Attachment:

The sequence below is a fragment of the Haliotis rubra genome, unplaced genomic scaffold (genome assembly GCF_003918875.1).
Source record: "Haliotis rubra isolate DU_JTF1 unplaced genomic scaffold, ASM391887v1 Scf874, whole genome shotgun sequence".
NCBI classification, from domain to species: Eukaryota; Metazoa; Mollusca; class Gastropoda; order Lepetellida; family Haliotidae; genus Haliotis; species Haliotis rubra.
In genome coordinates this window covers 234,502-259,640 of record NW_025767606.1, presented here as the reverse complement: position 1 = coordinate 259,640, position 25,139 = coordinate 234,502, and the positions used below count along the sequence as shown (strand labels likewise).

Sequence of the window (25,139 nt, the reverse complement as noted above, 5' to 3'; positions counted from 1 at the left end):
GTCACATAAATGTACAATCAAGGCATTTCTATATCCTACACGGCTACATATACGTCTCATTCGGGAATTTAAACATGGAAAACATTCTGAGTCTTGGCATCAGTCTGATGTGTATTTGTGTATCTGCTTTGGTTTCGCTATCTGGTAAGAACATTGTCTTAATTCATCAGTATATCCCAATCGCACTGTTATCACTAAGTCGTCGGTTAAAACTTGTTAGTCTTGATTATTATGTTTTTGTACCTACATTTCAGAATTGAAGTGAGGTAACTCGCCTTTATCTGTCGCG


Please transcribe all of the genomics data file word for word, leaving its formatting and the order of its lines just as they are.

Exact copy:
The sequence below is a fragment of the Haliotis rubra genome, unplaced genomic scaffold (genome assembly GCF_003918875.1).
Source record: "Haliotis rubra isolate DU_JTF1 unplaced genomic scaffold, ASM391887v1 Scf874, whole genome shotgun sequence".
NCBI classification, from domain to species: Eukaryota; Metazoa; Mollusca; class Gastropoda; order Lepetellida; family Haliotidae; genus Haliotis; species Haliotis rubra.
In genome coordinates this window covers 234,502-259,640 of record NW_025767606.1, presented here as the reverse complement: position 1 = coordinate 259,640, position 25,139 = coordinate 234,502, and the positions used below count along the sequence as shown (strand labels likewise).

Sequence of the window (25,139 nt, the reverse complement as noted above, 5' to 3'; positions counted from 1 at the left end):
GTCACATAAATGTACAATCAAGGCATTTCTATATCCTACACGGCTACATATACGTCTCATTCGGGAATTTAAACATGGAAAACATTCTGAGTCTTGGCATCAGTCTGATGTGTATTTGTGTATCTGCTTTGGTTTCGCTATCTGGTAAGAACATTGTCTTAATTCATCAGTATATCCCAATCGCACTGTTATCACTAAGTCGTCGGTTAAAACTTGTTAGTCTTGATTATTATGTTTTTGTACCTACATTTCAGAATTGAAGTGAGGTAACTCGCCTTTATCTGTCGCG